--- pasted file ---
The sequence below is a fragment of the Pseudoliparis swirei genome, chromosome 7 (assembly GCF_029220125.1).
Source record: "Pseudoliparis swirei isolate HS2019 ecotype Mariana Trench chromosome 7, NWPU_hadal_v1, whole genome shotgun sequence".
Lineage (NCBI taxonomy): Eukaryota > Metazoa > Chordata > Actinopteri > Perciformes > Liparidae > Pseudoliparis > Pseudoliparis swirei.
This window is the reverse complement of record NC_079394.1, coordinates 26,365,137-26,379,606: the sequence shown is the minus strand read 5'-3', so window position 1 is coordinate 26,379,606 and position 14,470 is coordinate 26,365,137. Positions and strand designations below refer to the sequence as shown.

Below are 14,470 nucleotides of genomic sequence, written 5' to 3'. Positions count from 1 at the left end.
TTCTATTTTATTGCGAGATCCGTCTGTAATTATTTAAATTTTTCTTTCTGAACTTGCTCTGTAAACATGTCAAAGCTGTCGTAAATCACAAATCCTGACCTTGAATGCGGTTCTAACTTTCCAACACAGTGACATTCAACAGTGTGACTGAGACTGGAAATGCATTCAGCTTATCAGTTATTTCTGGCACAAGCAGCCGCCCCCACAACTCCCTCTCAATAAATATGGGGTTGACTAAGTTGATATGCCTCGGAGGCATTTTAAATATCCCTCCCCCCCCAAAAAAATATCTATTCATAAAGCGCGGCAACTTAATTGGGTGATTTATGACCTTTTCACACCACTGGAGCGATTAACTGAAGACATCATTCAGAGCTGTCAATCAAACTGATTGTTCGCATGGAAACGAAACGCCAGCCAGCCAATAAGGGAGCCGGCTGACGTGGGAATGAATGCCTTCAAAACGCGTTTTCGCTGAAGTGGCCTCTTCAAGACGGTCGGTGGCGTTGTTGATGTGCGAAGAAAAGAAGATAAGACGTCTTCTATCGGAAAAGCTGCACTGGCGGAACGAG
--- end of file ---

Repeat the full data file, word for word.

The sequence below is a fragment of the Pseudoliparis swirei genome, chromosome 7 (assembly GCF_029220125.1).
Source record: "Pseudoliparis swirei isolate HS2019 ecotype Mariana Trench chromosome 7, NWPU_hadal_v1, whole genome shotgun sequence".
Lineage (NCBI taxonomy): Eukaryota > Metazoa > Chordata > Actinopteri > Perciformes > Liparidae > Pseudoliparis > Pseudoliparis swirei.
This window is the reverse complement of record NC_079394.1, coordinates 26,365,137-26,379,606: the sequence shown is the minus strand read 5'-3', so window position 1 is coordinate 26,379,606 and position 14,470 is coordinate 26,365,137. Positions and strand designations below refer to the sequence as shown.

Below are 14,470 nucleotides of genomic sequence, written 5' to 3'. Positions count from 1 at the left end.
TTCTATTTTATTGCGAGATCCGTCTGTAATTATTTAAATTTTTCTTTCTGAACTTGCTCTGTAAACATGTCAAAGCTGTCGTAAATCACAAATCCTGACCTTGAATGCGGTTCTAACTTTCCAACACAGTGACATTCAACAGTGTGACTGAGACTGGAAATGCATTCAGCTTATCAGTTATTTCTGGCACAAGCAGCCGCCCCCACAACTCCCTCTCAATAAATATGGGGTTGACTAAGTTGATATGCCTCGGAGGCATTTTAAATATCCCTCCCCCCCCAAAAAAATATCTATTCATAAAGCGCGGCAACTTAATTGGGTGATTTATGACCTTTTCACACCACTGGAGCGATTAACTGAAGACATCATTCAGAGCTGTCAATCAAACTGATTGTTCGCATGGAAACGAAACGCCAGCCAGCCAATAAGGGAGCCGGCTGACGTGGGAATGAATGCCTTCAAAACGCGTTTTCGCTGAAGTGGCCTCTTCAAGACGGTCGGTGGCGTTGTTGATGTGCGAAGAAAAGAAGATAAGACGTCTTCTATCGGAAAAGCTGCACTGGCGGAACGAG